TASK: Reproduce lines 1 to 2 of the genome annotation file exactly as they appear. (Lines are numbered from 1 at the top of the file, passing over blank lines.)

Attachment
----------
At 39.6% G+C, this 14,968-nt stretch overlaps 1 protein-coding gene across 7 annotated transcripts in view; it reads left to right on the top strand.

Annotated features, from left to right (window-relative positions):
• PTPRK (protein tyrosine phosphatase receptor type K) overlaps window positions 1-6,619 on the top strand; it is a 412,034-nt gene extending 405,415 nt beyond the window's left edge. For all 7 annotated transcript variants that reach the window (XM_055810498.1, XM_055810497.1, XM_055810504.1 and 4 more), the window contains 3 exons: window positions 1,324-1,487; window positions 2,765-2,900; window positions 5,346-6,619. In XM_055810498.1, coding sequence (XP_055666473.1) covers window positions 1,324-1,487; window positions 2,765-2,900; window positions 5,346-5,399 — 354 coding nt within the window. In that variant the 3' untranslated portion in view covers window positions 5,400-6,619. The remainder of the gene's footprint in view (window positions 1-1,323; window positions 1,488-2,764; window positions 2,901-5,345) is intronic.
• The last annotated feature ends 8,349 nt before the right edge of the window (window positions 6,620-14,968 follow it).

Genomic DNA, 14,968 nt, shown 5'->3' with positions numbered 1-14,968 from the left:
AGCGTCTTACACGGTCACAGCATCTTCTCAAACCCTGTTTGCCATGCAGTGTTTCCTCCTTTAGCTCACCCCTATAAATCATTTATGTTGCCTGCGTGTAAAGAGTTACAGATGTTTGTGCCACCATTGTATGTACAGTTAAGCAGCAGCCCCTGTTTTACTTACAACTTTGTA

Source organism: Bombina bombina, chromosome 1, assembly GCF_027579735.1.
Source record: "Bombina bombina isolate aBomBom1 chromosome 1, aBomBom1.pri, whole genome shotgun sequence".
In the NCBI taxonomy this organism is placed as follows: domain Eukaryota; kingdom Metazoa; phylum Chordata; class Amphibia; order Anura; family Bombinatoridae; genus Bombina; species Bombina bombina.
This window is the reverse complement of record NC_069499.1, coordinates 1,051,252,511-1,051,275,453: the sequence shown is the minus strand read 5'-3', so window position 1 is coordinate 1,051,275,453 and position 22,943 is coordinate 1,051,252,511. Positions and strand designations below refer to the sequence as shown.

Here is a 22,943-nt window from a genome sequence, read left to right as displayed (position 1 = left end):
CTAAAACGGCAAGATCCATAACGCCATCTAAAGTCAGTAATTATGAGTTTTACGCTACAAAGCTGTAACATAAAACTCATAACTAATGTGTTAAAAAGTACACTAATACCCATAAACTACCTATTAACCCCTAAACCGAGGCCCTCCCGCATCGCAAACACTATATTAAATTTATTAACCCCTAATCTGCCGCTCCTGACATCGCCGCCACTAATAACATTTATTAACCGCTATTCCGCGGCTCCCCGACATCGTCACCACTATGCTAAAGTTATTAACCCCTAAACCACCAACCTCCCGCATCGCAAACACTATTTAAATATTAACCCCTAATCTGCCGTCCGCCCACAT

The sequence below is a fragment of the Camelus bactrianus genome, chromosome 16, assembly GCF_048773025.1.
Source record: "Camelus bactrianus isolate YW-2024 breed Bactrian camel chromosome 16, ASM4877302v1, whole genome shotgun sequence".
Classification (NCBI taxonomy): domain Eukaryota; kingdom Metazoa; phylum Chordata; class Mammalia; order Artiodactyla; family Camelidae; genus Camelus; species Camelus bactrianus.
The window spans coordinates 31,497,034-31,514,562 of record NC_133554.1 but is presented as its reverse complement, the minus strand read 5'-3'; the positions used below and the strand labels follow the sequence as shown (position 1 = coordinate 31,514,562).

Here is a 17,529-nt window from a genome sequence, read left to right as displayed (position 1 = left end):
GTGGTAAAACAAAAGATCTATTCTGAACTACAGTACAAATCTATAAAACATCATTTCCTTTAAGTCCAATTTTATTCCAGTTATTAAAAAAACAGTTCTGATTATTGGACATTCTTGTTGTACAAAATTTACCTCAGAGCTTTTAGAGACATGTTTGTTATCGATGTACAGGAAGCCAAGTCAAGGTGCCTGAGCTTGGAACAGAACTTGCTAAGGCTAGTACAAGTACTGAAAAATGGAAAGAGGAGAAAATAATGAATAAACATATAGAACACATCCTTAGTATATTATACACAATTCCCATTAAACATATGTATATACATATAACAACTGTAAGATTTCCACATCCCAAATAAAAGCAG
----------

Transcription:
At 39.6% G+C, this 14,968-nt stretch overlaps 1 protein-coding gene across 7 annotated transcripts in view; it reads left to right on the top strand.

Annotated features, from left to right (window-relative positions):